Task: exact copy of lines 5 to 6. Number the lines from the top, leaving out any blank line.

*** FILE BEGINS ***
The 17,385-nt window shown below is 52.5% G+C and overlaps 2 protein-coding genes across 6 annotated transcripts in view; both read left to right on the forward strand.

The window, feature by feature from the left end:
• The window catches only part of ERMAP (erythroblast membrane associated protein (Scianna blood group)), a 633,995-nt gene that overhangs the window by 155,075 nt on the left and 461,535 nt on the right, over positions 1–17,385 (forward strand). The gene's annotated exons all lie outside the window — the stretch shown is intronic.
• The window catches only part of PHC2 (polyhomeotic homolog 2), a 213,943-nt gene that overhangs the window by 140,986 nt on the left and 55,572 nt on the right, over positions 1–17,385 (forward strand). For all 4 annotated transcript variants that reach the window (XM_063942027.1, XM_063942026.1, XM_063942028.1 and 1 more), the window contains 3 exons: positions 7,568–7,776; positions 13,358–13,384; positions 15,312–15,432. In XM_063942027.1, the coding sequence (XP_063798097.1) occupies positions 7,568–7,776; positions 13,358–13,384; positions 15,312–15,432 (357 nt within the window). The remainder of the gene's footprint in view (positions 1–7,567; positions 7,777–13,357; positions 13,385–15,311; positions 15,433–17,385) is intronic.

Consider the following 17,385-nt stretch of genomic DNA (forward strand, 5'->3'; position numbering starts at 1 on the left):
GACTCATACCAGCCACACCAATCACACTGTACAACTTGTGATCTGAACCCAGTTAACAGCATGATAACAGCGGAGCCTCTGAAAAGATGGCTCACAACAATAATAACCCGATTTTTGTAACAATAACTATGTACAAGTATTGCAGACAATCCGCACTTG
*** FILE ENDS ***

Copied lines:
Consider the following 17,385-nt stretch of genomic DNA (forward strand, 5'->3'; position numbering starts at 1 on the left):
GACTCATACCAGCCACACCAATCACACTGTACAACTTGTGATCTGAACCCAGTTAACAGCATGATAACAGCGGAGCCTCTGAAAAGATGGCTCACAACAATAATAACCCGATTTTTGTAACAATAACTATGTACAAGTATTGCAGACAATCCGCACTTG